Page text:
Take your work to the next level and develop your portfolio
* Students from Term 1 & 2 will be given priority booking for this course. General booking for any remaining places will open on 25 February *
Do you feel like you’ve been working on your poems for some time but aren’t sure know where to go next? There are many routes into this next phase, and this course will present those to you; whether you’re looking to construct a portfolio of your best work, thinking of getting your first pamphlet ready for publication, entering competitions, or simply looking for that new avenue of creative exploration, this is the course for you. This intermediate-advanced workshop group will provide you with a supportive network of critical poet-peers and expose you to some of the best approaches to developing your poetry. You will discuss your own work extensively, alongside that of your classmates, and receive feedback and further advice, tailored to your individual needs as a writer. We’ll guide you toward the next stage of your poetry career.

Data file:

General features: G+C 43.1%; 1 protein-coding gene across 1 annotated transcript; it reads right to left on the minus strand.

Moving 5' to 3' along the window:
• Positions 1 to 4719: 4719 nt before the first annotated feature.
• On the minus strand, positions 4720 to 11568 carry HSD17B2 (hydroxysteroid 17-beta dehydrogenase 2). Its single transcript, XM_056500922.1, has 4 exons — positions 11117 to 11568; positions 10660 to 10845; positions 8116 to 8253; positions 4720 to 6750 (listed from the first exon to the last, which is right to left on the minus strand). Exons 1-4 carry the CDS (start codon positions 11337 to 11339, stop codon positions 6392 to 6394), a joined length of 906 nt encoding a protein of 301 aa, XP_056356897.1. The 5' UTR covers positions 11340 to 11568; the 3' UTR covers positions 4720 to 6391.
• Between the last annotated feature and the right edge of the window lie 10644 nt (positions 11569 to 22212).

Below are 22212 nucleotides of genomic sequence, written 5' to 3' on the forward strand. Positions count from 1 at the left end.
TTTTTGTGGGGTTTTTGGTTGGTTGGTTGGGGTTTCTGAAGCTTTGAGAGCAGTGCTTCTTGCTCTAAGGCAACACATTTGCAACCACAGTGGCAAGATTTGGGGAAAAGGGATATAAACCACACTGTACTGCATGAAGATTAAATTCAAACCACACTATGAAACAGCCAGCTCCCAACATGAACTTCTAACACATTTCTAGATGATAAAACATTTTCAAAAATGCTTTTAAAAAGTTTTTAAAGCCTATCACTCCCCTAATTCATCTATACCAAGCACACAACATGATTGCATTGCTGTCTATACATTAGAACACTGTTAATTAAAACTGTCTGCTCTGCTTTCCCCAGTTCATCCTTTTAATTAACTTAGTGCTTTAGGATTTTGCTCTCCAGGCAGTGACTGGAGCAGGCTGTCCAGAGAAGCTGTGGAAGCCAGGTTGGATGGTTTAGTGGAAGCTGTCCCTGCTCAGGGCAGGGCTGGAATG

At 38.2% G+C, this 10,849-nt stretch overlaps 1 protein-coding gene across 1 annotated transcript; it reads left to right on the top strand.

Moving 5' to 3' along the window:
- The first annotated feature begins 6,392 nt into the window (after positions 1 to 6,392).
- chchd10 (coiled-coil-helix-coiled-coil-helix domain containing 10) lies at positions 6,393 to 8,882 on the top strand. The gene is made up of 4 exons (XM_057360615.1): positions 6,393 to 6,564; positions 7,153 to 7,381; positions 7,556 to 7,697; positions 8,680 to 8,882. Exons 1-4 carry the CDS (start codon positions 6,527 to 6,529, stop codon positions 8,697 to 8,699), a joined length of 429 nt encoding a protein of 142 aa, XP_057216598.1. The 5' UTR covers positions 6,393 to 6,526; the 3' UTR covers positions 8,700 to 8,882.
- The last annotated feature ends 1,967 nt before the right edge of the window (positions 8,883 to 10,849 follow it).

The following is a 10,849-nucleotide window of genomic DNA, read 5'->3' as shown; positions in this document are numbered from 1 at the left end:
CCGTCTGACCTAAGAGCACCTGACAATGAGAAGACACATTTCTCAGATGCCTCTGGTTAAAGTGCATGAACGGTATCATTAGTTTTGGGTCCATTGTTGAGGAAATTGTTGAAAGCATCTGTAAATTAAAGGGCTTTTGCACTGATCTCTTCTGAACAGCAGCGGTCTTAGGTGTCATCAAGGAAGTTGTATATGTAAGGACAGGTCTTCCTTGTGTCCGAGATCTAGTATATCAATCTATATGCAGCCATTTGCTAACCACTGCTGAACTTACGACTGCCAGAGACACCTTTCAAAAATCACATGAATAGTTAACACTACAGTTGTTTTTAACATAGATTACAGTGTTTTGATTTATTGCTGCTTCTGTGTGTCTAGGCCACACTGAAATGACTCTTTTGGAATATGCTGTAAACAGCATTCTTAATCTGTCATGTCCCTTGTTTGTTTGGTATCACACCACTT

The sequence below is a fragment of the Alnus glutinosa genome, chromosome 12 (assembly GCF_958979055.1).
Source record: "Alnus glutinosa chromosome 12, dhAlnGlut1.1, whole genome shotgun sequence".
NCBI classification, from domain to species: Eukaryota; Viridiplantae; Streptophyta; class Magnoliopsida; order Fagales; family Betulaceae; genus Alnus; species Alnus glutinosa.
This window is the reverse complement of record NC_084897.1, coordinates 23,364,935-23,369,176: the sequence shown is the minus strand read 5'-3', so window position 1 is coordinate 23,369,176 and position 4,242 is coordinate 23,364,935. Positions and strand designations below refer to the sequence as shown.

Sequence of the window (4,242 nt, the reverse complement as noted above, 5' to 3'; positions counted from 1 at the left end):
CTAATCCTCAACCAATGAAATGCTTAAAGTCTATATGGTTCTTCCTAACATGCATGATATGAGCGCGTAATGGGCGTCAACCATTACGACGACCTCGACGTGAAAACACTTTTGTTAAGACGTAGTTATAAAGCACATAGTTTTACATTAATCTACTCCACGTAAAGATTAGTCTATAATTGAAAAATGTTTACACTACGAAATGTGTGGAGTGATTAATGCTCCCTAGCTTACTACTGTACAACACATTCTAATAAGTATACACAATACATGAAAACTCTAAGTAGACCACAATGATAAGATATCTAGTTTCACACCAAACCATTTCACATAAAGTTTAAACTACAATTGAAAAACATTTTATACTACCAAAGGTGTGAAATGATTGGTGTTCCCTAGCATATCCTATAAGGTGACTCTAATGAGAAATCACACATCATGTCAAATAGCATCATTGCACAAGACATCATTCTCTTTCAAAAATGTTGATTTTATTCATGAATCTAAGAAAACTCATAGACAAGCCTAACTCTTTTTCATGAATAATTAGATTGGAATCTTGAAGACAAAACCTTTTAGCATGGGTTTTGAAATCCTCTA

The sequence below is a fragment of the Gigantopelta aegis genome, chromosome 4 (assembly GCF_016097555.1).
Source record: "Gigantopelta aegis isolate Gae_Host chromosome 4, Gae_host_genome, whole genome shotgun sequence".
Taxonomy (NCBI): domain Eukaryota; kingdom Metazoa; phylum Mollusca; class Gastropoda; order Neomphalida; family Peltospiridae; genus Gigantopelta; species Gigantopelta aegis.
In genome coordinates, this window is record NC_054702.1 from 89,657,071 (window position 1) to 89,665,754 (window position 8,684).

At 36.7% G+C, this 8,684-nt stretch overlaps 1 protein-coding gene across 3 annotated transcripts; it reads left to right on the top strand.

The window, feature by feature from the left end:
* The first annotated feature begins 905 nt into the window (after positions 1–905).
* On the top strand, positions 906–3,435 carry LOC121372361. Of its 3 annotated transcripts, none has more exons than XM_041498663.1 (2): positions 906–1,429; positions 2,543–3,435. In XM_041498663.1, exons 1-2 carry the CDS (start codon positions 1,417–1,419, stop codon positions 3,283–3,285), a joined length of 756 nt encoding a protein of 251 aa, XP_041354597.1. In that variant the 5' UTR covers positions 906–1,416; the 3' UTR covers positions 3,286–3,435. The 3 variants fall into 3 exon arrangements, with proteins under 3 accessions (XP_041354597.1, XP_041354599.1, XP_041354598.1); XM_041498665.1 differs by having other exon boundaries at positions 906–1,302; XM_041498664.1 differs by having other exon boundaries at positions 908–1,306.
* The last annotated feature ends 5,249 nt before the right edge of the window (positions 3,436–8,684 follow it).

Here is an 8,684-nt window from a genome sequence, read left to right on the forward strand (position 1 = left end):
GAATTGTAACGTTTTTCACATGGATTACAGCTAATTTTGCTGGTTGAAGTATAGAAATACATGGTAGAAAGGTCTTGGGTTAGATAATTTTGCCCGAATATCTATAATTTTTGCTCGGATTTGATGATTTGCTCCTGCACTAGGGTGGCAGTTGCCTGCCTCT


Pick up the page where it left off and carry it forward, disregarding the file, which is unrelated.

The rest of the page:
10 weekly sessions on Mondays 6.45pm – 8.45pm, starts 29 April. This is the third term of a three-term course.
All classes will be in our offices at 1 Dock Offices, Surrey Quays Road, Canada Water, SE16 2XU. The venue is a 2-minute walk from Canada Water Station. Take the ‘Lower Road’ exit from the station onto Surrey Quays Road, then walk straight ahead, crossing over Deal Porters Way, and the Dock Offices come up on the left. The door for the school is at the far end of the building.
More information about how all our face-to-face courses work can be found on the Face-to-Face courses page.
About Wayne Holloway-Smith View Profile
Wayne Holloway-Smith’s debut collection of poetry, Alarum, was published by Bloodaxe in 2017, was shortlisted for the Roehampton Prize and the Seamus Heaney Centre Prize for First Full Collection, and was a Guest Selection for the Poetry Book Society. He won the Geoffrey Dearmer Prize 2016. I CAN’T WAIT FOR THE WENDING, a non-linear sequence, was published by Test Centre in 2018.
‘I have become more confident in sharing my work, but also more able to accept criticism and to criticise my poetry.’